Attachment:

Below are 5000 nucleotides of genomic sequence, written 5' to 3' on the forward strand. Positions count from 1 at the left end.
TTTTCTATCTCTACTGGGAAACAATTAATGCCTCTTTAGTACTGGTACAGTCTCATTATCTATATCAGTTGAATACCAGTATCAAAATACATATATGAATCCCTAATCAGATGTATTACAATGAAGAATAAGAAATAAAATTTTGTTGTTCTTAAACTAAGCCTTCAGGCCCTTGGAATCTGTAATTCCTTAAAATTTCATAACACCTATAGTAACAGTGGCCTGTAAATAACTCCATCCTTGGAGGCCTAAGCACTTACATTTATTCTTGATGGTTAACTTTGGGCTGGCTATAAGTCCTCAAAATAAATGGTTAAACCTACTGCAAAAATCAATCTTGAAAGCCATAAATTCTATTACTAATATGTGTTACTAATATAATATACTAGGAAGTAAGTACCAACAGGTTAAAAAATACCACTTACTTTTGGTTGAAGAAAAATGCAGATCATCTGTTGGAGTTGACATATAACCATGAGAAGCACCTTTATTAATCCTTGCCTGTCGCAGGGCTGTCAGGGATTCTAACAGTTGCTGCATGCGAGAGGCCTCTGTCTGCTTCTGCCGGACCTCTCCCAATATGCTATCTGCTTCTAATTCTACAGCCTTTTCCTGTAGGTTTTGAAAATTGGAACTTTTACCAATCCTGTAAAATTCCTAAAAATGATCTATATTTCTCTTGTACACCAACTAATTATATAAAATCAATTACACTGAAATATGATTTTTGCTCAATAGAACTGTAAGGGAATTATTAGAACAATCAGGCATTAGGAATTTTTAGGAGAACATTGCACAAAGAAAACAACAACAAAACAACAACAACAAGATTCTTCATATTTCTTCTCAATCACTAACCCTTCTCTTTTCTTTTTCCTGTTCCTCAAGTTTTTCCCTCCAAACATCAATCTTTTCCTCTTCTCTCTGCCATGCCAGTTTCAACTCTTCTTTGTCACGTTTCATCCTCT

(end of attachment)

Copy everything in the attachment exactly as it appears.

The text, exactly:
Below are 5000 nucleotides of genomic sequence, written 5' to 3' on the forward strand. Positions count from 1 at the left end.
TTTTCTATCTCTACTGGGAAACAATTAATGCCTCTTTAGTACTGGTACAGTCTCATTATCTATATCAGTTGAATACCAGTATCAAAATACATATATGAATCCCTAATCAGATGTATTACAATGAAGAATAAGAAATAAAATTTTGTTGTTCTTAAACTAAGCCTTCAGGCCCTTGGAATCTGTAATTCCTTAAAATTTCATAACACCTATAGTAACAGTGGCCTGTAAATAACTCCATCCTTGGAGGCCTAAGCACTTACATTTATTCTTGATGGTTAACTTTGGGCTGGCTATAAGTCCTCAAAATAAATGGTTAAACCTACTGCAAAAATCAATCTTGAAAGCCATAAATTCTATTACTAATATGTGTTACTAATATAATATACTAGGAAGTAAGTACCAACAGGTTAAAAAATACCACTTACTTTTGGTTGAAGAAAAATGCAGATCATCTGTTGGAGTTGACATATAACCATGAGAAGCACCTTTATTAATCCTTGCCTGTCGCAGGGCTGTCAGGGATTCTAACAGTTGCTGCATGCGAGAGGCCTCTGTCTGCTTCTGCCGGACCTCTCCCAATATGCTATCTGCTTCTAATTCTACAGCCTTTTCCTGTAGGTTTTGAAAATTGGAACTTTTACCAATCCTGTAAAATTCCTAAAAATGATCTATATTTCTCTTGTACACCAACTAATTATATAAAATCAATTACACTGAAATATGATTTTTGCTCAATAGAACTGTAAGGGAATTATTAGAACAATCAGGCATTAGGAATTTTTAGGAGAACATTGCACAAAGAAAACAACAACAAAACAACAACAACAAGATTCTTCATATTTCTTCTCAATCACTAACCCTTCTCTTTTCTTTTTCCTGTTCCTCAAGTTTTTCCCTCCAAACATCAATCTTTTCCTCTTCTCTCTGCCATGCCAGTTTCAACTCTTCTTTGTCACGTTTCATCCTCT